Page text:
I understand why Keith Howell (Letters, 18 July) is upset at my reference to the “Anglification of Scotland”.
Although I do not hold any of the unpleasant views he says he has, as an Englishman, encountered in Scotland, nor do I wish him to “go” anywhere, I must beg to differ when he claims to be a Scot by adoption – it really isn’t just choosing where to live (ideally beautiful, with “cheap” houses and friendly, English-speaking natives).
However long I lived in England, it would be silly to claim to be English, however happy I was there. England and Scotland have, of course, a huge shared history and culture, but the latter has largely been the juggernaut of English culture and mores rolling over the Scottish one.
We willingly soaked it up though: the accents, the class divisions in education and employment, the meek acceptance that the top jobs would be gifted to the posh or mock-posh (English or wannabes), even revelled in our role as comedy Jocks – step forward Harry Lauder, Billy Connolly et al – hugely influenced as we were by radio, TV and films. It seemed the natural order of things.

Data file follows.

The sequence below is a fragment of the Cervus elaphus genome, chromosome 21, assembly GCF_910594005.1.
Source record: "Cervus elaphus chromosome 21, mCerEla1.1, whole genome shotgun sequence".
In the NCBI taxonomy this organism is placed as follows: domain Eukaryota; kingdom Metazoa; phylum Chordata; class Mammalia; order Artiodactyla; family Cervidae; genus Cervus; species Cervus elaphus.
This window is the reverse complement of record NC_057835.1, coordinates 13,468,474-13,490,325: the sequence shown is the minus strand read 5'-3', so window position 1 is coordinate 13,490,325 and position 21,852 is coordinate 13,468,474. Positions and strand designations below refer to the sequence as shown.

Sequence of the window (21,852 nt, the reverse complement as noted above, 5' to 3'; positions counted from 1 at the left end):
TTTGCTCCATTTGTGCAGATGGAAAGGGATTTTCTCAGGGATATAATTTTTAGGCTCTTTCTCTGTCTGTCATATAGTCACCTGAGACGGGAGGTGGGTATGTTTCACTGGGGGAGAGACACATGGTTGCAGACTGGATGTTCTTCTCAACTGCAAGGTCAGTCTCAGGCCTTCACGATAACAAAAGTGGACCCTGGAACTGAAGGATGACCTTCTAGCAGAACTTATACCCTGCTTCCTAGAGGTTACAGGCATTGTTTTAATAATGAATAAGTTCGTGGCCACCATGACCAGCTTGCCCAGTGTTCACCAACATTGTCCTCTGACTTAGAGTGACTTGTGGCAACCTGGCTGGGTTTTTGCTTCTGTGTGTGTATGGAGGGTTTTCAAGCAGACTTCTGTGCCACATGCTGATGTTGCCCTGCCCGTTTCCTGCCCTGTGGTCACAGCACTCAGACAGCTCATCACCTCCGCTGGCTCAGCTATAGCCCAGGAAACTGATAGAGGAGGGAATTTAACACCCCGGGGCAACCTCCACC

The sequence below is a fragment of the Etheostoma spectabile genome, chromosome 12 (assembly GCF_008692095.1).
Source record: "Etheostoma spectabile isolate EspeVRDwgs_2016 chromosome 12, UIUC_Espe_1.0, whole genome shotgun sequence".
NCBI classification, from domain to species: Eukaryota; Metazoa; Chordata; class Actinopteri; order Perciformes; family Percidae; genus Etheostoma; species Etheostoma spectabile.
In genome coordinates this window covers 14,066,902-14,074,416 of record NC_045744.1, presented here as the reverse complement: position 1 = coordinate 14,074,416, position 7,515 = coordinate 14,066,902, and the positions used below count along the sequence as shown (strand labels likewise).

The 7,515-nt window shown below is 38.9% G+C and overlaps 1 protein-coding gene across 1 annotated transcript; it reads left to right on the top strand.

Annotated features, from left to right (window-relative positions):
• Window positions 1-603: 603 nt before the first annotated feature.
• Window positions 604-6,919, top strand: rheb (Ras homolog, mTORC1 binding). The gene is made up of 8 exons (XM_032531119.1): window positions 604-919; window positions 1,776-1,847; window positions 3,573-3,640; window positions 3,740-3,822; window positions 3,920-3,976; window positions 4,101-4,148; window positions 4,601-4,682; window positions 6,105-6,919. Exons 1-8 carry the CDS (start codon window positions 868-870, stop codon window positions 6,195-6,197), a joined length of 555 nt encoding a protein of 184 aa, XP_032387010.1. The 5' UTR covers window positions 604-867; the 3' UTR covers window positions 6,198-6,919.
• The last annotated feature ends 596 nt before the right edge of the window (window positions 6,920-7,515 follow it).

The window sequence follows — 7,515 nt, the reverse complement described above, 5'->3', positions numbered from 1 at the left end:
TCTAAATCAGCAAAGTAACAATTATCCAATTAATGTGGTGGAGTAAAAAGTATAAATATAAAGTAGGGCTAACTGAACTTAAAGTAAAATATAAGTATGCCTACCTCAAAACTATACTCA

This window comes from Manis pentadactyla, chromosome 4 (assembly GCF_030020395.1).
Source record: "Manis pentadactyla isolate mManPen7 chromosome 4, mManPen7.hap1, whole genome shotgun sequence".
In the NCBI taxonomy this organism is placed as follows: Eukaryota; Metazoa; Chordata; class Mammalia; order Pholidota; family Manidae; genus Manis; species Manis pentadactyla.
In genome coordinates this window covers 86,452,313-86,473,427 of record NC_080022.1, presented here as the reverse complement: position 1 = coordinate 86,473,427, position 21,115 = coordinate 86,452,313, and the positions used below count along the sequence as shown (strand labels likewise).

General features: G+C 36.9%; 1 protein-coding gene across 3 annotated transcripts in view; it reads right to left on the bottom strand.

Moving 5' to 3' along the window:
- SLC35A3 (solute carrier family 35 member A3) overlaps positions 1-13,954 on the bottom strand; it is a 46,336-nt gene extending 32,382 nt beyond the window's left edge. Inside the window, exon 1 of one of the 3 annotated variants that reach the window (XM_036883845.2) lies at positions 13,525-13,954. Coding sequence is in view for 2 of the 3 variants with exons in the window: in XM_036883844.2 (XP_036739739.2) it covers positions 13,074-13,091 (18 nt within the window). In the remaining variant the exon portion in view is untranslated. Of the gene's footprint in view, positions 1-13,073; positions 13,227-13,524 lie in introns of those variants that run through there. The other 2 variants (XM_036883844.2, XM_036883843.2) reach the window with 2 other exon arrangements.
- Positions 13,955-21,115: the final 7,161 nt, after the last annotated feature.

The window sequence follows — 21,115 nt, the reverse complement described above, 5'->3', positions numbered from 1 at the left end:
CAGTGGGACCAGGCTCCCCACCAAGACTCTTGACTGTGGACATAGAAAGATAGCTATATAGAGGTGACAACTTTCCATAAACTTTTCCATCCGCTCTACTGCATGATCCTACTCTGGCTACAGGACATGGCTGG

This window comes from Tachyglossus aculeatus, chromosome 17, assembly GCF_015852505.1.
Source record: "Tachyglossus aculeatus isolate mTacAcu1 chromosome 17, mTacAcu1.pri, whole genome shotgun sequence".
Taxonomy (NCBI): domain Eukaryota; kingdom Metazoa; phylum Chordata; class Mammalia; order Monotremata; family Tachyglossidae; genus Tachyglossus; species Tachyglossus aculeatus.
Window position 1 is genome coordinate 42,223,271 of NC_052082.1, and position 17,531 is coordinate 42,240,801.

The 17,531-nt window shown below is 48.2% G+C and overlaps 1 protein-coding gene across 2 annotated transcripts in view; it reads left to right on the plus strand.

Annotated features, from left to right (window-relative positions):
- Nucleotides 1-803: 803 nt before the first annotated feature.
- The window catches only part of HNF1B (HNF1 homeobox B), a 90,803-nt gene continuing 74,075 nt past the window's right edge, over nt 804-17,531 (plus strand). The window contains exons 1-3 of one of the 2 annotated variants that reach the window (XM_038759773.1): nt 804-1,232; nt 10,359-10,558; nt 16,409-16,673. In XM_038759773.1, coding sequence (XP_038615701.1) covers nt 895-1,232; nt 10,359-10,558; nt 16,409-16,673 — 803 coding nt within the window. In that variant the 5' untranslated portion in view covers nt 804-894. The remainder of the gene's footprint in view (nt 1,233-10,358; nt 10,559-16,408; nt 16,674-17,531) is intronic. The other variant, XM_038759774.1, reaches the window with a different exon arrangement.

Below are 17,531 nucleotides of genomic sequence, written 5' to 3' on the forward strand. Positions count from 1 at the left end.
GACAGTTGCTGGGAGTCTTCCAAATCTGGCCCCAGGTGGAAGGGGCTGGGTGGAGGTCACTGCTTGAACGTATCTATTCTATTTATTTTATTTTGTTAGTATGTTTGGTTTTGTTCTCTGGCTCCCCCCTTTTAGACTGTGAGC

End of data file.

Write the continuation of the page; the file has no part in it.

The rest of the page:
That is what I mean by Anglification. I note Mr Howell does not seriously address my demographic and constitutional concerns, but I do I believe we can be distinctively Scottish without having, like James Boswell, to apologise for it, even less by demonising the English. It really wasn’t their fault. The English have many splendid characteristics, but accepting that – just possibly – they are not the greatest nation on earth, born to be in charge, is hard for them.